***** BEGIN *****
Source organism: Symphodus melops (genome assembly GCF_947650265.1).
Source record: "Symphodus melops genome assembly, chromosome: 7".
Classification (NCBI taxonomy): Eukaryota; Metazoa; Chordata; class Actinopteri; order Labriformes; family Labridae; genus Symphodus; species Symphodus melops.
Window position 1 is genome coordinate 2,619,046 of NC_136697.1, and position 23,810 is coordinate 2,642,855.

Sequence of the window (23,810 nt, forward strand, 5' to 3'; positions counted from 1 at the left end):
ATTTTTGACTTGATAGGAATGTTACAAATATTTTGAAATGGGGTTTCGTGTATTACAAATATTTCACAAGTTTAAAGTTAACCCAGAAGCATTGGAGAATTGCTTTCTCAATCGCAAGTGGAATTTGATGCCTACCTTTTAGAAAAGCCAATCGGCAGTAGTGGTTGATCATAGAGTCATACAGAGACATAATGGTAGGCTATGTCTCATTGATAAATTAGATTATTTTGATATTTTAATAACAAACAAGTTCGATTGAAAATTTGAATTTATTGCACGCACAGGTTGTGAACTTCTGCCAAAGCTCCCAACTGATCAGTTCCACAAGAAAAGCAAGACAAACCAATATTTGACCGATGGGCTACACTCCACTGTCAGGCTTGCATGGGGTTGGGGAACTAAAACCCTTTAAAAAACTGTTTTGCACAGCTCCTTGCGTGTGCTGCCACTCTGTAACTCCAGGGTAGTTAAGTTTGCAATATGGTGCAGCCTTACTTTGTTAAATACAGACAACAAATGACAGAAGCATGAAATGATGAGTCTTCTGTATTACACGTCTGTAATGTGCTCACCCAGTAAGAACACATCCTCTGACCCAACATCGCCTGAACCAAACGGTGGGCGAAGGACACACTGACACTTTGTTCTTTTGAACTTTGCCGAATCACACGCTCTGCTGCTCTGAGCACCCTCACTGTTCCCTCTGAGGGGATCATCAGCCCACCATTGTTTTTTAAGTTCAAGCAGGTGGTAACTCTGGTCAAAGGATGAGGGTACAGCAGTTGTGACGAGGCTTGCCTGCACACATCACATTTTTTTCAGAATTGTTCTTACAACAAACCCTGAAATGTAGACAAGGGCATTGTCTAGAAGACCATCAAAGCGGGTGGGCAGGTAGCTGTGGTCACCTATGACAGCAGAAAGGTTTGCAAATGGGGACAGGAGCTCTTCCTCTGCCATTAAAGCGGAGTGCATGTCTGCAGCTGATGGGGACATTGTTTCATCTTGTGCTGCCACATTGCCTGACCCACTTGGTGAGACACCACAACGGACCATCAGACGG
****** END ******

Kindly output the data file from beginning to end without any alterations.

Source organism: Symphodus melops (genome assembly GCF_947650265.1).
Source record: "Symphodus melops genome assembly, chromosome: 7".
Classification (NCBI taxonomy): Eukaryota; Metazoa; Chordata; class Actinopteri; order Labriformes; family Labridae; genus Symphodus; species Symphodus melops.
Window position 1 is genome coordinate 2,619,046 of NC_136697.1, and position 23,810 is coordinate 2,642,855.

Sequence of the window (23,810 nt, forward strand, 5' to 3'; positions counted from 1 at the left end):
ATTTTTGACTTGATAGGAATGTTACAAATATTTTGAAATGGGGTTTCGTGTATTACAAATATTTCACAAGTTTAAAGTTAACCCAGAAGCATTGGAGAATTGCTTTCTCAATCGCAAGTGGAATTTGATGCCTACCTTTTAGAAAAGCCAATCGGCAGTAGTGGTTGATCATAGAGTCATACAGAGACATAATGGTAGGCTATGTCTCATTGATAAATTAGATTATTTTGATATTTTAATAACAAACAAGTTCGATTGAAAATTTGAATTTATTGCACGCACAGGTTGTGAACTTCTGCCAAAGCTCCCAACTGATCAGTTCCACAAGAAAAGCAAGACAAACCAATATTTGACCGATGGGCTACACTCCACTGTCAGGCTTGCATGGGGTTGGGGAACTAAAACCCTTTAAAAAACTGTTTTGCACAGCTCCTTGCGTGTGCTGCCACTCTGTAACTCCAGGGTAGTTAAGTTTGCAATATGGTGCAGCCTTACTTTGTTAAATACAGACAACAAATGACAGAAGCATGAAATGATGAGTCTTCTGTATTACACGTCTGTAATGTGCTCACCCAGTAAGAACACATCCTCTGACCCAACATCGCCTGAACCAAACGGTGGGCGAAGGACACACTGACACTTTGTTCTTTTGAACTTTGCCGAATCACACGCTCTGCTGCTCTGAGCACCCTCACTGTTCCCTCTGAGGGGATCATCAGCCCACCATTGTTTTTTAAGTTCAAGCAGGTGGTAACTCTGGTCAAAGGATGAGGGTACAGCAGTTGTGACGAGGCTTGCCTGCACACATCACATTTTTTTCAGAATTGTTCTTACAACAAACCCTGAAATGTAGACAAGGGCATTGTCTAGAAGACCATCAAAGCGGGTGGGCAGGTAGCTGTGGTCACCTATGACAGCAGAAAGGTTTGCAAATGGGGACAGGAGCTCTTCCTCTGCCATTAAAGCGGAGTGCATGTCTGCAGCTGATGGGGACATTGTTTCATCTTGTGCTGCCACATTGCCTGACCCACTTGGTGAGACACCACAACGGACCATCAGACGG